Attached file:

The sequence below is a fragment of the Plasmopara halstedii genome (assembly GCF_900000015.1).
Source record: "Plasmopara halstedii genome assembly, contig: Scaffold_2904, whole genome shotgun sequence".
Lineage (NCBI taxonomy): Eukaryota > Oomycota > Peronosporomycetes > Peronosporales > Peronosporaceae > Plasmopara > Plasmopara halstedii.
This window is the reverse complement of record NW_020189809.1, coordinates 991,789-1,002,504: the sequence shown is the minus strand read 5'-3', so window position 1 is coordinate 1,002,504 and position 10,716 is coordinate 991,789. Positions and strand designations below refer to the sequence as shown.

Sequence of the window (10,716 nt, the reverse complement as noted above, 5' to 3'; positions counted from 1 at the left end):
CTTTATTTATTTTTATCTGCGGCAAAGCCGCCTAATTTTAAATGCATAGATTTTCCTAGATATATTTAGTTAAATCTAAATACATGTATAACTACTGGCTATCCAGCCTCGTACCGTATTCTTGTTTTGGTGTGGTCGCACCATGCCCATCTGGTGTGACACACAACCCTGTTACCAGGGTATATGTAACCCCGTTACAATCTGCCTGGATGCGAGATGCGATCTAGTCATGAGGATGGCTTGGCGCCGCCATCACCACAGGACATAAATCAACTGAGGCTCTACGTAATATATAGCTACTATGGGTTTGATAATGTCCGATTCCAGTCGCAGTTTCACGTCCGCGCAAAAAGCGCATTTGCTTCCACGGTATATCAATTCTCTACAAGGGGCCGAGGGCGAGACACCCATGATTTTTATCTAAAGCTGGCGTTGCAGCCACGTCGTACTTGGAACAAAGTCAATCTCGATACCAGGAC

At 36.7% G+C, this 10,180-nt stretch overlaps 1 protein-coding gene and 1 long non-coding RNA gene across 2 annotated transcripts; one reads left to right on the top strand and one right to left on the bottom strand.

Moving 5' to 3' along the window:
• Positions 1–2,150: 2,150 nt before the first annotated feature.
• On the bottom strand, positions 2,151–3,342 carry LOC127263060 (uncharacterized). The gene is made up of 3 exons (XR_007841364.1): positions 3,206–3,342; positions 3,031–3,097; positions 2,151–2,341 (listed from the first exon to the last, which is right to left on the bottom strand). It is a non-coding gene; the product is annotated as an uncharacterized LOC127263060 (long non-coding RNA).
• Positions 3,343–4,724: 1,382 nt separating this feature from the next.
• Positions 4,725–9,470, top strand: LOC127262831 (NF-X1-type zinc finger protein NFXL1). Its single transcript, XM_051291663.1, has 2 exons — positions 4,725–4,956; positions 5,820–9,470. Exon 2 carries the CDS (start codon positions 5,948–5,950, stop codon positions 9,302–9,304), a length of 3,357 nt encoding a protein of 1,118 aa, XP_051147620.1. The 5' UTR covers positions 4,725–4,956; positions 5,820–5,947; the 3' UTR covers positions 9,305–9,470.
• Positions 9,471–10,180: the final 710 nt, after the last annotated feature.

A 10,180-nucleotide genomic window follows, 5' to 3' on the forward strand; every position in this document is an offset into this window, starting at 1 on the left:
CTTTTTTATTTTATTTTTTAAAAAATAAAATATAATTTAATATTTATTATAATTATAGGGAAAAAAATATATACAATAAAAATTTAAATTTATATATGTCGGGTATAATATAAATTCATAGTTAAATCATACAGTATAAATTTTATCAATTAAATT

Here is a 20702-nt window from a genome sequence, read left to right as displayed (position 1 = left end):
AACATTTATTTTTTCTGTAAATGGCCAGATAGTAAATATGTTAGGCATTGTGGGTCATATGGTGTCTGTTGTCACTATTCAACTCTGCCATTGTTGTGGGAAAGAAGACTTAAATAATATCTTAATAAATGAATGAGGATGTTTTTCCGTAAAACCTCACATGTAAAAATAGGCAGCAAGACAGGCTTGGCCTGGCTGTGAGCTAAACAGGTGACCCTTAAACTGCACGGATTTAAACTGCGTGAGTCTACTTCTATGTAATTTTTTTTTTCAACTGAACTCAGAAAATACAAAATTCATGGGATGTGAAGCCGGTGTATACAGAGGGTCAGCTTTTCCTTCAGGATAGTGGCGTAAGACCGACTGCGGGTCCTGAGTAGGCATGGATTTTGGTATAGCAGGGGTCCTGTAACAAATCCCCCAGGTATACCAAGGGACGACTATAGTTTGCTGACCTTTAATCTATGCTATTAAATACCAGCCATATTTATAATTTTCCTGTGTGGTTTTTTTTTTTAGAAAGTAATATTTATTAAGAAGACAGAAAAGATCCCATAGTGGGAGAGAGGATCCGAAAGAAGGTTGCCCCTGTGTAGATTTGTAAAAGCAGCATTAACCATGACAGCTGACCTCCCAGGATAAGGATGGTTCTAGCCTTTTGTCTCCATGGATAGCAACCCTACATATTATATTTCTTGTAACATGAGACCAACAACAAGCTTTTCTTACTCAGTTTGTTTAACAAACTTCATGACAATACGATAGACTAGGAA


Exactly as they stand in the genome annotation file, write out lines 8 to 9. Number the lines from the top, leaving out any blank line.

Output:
Moving 5' to 3' along the window:
• Positions 1–2,150: 2,150 nt before the first annotated feature.